Administrative Law Sources and Scope:
Administrative Law Sources:
Administrative Law comprises a large number of statutes, charters, rules, regulations and procedures as also those resolutions, orders and decisions which are meant for the smooth and systematic running of the administration.
The chief sources of Administrative Law are-
(1) The Constitution of the State.
(2) The enactments or statutes and resolutions of the legislature.
(4) Ordinances, rules, regulations, orders or decisions issued by administrative authorities.
(5) Customs and Conventions.
(6) Judicial Decisions of the courts.
Administrative Law, like every other body of law, is the result of both enactment and evolution and hence it has several sources.
Administrative Law Scope:
In the broader sense, Administrative Law covers all the statutes, charters, resolutions, rules, regulations, judicial decisions and orders which have a bearing upon the structure of the administrative authorities, the distribution of functions among them, their powers and procedures, their personnel and finance, and their responsibility. In the narrower sense, Administrative Law is the law of official powers and responsibility or the law which determines the amount of discretion permitted to administrative officers and agencies.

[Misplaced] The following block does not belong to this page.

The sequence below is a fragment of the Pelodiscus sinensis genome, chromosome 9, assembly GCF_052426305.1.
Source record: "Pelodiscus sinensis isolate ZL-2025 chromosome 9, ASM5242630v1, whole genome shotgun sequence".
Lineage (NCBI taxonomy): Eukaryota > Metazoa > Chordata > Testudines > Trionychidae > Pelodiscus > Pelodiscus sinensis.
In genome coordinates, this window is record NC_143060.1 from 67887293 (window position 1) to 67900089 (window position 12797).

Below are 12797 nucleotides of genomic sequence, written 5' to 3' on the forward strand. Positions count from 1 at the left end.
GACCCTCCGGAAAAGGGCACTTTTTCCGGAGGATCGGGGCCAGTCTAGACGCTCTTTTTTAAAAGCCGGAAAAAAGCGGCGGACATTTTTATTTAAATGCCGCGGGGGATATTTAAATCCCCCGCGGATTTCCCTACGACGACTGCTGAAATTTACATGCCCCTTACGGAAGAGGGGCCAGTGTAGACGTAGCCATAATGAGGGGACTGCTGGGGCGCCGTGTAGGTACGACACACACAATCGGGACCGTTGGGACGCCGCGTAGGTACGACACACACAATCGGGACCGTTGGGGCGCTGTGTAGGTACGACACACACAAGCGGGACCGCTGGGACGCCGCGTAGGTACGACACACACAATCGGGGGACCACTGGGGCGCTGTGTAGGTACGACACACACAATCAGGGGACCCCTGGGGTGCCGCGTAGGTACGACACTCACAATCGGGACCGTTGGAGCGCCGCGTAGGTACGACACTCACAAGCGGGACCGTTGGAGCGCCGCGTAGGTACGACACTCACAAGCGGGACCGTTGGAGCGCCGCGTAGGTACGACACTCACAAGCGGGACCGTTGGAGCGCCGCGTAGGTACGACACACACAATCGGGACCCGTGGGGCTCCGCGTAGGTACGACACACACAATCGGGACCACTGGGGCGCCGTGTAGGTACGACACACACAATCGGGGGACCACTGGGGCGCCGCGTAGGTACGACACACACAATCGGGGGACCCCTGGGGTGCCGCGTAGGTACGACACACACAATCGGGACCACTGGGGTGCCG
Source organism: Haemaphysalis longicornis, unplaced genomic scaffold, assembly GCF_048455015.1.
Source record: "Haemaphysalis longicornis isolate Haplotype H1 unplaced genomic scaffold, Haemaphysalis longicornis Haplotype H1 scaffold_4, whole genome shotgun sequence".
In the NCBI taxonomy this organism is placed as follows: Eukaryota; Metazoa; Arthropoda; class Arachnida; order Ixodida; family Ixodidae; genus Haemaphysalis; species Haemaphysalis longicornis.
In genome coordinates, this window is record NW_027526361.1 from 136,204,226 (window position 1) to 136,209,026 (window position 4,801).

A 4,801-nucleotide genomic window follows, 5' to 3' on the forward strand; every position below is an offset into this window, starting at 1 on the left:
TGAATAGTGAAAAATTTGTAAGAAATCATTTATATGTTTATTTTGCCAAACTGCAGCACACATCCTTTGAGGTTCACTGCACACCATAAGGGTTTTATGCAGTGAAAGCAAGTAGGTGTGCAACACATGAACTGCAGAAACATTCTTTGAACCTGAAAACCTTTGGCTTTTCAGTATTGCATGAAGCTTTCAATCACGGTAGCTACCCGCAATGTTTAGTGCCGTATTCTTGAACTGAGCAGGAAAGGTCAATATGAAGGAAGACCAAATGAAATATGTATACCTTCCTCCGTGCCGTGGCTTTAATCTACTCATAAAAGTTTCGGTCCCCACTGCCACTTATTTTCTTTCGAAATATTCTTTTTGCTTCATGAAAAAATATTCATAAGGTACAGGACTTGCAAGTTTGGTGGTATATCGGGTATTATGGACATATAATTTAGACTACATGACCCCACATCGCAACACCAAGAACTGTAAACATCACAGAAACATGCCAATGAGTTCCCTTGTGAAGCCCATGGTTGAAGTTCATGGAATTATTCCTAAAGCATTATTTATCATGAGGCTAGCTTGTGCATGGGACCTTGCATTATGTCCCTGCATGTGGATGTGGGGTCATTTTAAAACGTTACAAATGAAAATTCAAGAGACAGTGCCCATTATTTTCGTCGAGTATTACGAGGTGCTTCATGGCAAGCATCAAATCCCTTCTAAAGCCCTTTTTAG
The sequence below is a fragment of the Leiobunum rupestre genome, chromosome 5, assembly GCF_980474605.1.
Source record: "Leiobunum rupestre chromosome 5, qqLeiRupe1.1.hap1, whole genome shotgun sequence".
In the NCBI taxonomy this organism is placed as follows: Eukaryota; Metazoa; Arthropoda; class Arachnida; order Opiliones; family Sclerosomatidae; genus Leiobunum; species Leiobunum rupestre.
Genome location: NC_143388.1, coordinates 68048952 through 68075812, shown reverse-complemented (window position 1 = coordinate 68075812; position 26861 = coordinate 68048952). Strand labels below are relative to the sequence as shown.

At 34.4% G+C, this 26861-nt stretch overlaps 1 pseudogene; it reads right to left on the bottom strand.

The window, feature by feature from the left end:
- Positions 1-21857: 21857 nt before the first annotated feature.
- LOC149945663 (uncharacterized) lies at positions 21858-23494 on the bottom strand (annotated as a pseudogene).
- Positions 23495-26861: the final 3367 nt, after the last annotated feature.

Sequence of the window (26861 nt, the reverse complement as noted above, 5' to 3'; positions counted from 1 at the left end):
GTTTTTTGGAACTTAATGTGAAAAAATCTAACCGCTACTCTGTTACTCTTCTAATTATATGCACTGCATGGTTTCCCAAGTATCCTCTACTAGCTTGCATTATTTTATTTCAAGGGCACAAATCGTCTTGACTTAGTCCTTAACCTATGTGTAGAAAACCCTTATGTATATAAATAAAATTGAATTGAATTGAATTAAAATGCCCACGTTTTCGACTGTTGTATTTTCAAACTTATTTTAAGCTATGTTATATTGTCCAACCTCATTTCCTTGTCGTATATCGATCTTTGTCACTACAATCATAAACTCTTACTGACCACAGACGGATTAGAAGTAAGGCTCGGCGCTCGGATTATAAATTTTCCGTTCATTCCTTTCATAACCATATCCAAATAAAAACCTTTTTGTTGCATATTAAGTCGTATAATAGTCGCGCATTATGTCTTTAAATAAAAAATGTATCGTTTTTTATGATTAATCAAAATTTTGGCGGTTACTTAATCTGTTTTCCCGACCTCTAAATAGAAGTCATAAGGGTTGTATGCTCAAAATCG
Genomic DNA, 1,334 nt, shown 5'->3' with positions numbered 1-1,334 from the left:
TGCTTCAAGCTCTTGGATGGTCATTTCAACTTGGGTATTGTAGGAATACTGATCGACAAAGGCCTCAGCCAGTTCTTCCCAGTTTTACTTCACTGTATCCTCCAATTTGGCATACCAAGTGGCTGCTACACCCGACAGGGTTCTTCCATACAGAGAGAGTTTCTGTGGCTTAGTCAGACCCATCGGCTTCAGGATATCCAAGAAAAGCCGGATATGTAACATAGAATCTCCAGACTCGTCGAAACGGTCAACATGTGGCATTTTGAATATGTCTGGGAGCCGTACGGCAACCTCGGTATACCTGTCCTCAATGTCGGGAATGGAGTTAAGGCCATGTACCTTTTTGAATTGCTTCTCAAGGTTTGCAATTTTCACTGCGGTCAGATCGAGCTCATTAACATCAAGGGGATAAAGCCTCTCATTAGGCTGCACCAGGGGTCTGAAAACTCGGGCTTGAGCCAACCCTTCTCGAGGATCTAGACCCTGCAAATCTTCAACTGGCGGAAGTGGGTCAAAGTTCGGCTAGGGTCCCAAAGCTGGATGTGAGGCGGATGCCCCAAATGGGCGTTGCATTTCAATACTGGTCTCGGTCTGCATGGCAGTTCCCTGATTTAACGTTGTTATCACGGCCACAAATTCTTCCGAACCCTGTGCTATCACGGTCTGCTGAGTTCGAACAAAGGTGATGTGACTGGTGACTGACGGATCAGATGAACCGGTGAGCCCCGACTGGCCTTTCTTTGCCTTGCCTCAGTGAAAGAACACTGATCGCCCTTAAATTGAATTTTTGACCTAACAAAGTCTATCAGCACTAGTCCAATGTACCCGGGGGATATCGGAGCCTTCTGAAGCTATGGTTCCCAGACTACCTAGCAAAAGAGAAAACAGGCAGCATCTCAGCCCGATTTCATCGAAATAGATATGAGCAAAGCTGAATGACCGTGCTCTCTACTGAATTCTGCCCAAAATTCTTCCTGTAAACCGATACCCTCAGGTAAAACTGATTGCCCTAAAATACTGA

The committee of Public Administrative of the Social Research Council of the USA (1938) gave the following outlines of the scope of Administrative Law-
(1) Problems of public personnel.
(2) Problems of fiscal administration.
(3) Studies in the legal conditions in administrative discretion.
(4) The problem of administrative courts and administrative law.
(5) Law of administrative regulations.
(6) Problems of administrative examinations.
(7) Studies in government contracts.
(8) Claims against the government.
(9) Studies in remedies against administrative action.
(10) Status and recognition of professional associations in public administration.
(11) The legal rules governing the actions of plural headed administrative bodies.
James Hart divides the field of administrative law into the law of internal administration and the law of external administration.
(A) The law of internal administration includes topics such as legal disqualification for officers, the legal aspect of appointments, tenure and conditions of service, legal aspects of the hierarchical form of departmental organisation, the legal relation of the administrative superior to the subordinate and the legal relations between the power of removal and the administrative management.
(B) The law of external administration includes four parts i.e.
(1) Powers and duties of administrative authorities related directly to private interests.
(2) The scope and limits of such powers.
(3) Sanctions attached to official decisions.
(4) The remedies against official action.
Thus the scope of Administrative Law is very vast.
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